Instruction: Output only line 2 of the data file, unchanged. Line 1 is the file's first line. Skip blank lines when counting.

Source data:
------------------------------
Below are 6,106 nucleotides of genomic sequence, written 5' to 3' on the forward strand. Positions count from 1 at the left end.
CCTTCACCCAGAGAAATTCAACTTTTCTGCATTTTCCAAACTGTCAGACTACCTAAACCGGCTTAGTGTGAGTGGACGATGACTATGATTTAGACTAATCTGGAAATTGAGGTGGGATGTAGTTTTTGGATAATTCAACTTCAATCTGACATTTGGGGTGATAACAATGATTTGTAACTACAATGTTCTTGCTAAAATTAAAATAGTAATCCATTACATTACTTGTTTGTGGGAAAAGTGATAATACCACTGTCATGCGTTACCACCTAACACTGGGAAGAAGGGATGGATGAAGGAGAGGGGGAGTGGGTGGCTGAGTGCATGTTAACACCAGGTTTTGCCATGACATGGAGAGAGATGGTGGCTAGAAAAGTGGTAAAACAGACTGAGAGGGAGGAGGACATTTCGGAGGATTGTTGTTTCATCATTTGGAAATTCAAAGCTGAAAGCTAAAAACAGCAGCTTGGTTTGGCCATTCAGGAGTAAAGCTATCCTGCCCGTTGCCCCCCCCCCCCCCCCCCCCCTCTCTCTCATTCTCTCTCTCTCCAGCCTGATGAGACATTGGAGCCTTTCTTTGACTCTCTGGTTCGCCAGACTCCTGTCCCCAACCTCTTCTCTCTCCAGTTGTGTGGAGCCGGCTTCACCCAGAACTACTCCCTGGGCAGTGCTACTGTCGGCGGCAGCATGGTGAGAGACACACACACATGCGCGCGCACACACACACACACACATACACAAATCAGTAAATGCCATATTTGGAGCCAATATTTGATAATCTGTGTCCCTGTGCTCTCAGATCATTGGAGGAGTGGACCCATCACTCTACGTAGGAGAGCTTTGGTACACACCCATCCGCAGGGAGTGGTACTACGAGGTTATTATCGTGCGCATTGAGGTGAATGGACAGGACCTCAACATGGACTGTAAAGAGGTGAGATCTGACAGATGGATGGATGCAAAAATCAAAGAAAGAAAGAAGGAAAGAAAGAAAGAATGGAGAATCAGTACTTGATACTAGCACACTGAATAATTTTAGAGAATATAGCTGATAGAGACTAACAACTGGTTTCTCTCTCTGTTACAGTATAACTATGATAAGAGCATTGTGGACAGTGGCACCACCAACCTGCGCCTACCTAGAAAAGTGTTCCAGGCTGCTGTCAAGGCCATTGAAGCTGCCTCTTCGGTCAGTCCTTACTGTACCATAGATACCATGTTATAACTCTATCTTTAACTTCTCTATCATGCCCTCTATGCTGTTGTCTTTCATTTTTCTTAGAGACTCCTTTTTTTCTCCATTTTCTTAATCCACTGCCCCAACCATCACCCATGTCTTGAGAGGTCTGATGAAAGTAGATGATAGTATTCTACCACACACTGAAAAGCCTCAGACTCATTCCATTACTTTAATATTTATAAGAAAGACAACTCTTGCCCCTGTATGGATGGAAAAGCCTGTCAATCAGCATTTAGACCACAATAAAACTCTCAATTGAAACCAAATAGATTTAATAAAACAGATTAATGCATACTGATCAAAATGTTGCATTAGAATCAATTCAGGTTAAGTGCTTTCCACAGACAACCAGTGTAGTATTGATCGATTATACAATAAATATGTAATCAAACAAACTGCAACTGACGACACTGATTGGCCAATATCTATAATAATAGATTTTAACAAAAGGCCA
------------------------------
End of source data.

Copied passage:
CCTTCACCCAGAGAAATTCAACTTTTCTGCATTTTCCAAACTGTCAGACTACCTAAACCGGCTTAGTGTGAGTGGACGATGACTATGATTTAGACTAATCTGGAAATTGAGGTGGGATGTAGTTTTTGGATAATTCAACTTCAATCTGACATTTGGGGTGATAACAATGATTTGTAACTACAATGTTCTTGCTAAAATTAAAATAGTAATCCATTACATTACTTGTTTGTGGGAAAAGTGATAATACCACTGTCATGCGTTACCACCTAACACTGGGAAGAAGGGATGGATGAAGGAGAGGGGGAGTGGGTGGCTGAGTGCATGTTAACACCAGGTTTTGCCATGACATGGAGAGAGATGGTGGCTAGAAAAGTGGTAAAACAGACTGAGAGGGAGGAGGACATTTCGGAGGATTGTTGTTTCATCATTTGGAAATTCAAAGCTGAAAGCTAAAAACAGCAGCTTGGTTTGGCCATTCAGGAGTAAAGCTATCCTGCCCGTTGCCCCCCCCCCCCCCCCCCCCCTCTCTCTCATTCTCTCTCTCTCCAGCCTGATGAGACATTGGAGCCTTTCTTTGACTCTCTGGTTCGCCAGACTCCTGTCCCCAACCTCTTCTCTCTCCAGTTGTGTGGAGCCGGCTTCACCCAGAACTACTCCCTGGGCAGTGCTACTGTCGGCGGCAGCATGGTGAGAGACACACACACATGCGCGCGCACACACACACACACACATACACAAATCAGTAAATGCCATATTTGGAGCCAATATTTGATAATCTGTGTCCCTGTGCTCTCAGATCATTGGAGGAGTGGACCCATCACTCTACGTAGGAGAGCTTTGGTACACACCCATCCGCAGGGAGTGGTACTACGAGGTTATTATCGTGCGCATTGAGGTGAATGGACAGGACCTCAACATGGACTGTAAAGAGGTGAGATCTGACAGATGGATGGATGCAAAAATCAAAGAAAGAAAGAAGGAAAGAAAGAAAGAATGGAGAATCAGTACTTGATACTAGCACACTGAATAATTTTAGAGAATATAGCTGATAGAGACTAACAACTGGTTTCTCTCTCTGTTACAGTATAACTATGATAAGAGCATTGTGGACAGTGGCACCACCAACCTGCGCCTACCTAGAAAAGTGTTCCAGGCTGCTGTCAAGGCCATTGAAGCTGCCTCTTCGGTCAGTCCTTACTGTACCATAGATACCATGTTATAACTCTATCTTTAACTTCTCTATCATGCCCTCTATGCTGTTGTCTTTCATTTTTCTTAGAGACTCCTTTTTTTCTCCATTTTCTTAATCCACTGCCCCAACCATCACCCATGTCTTGAGAGGTCTGATGAAAGTAGATGATAGTATTCTACCACACACTGAAAAGCCTCAGACTCATTCCATTACTTTAATATTTATAAGAAAGACAACTCTTGCCCCTGTATGGATGGAAAAGCCTGTCAATCAGCATTTAGACCACAATAAAACTCTCAATTGAAACCAAATAGATTTAATAAAACAGATTAATGCATACTGATCAAAATGTTGCATTAGAATCAATTCAGGTTAAGTGCTTTCCACAGACAACCAGTGTAGTATTGATCGATTATACAATAAATATGTAATCAAACAAACTGCAACTGACGACACTGATTGGCCAATATCTATAATAATAGATTTTAACAAAAGGCCA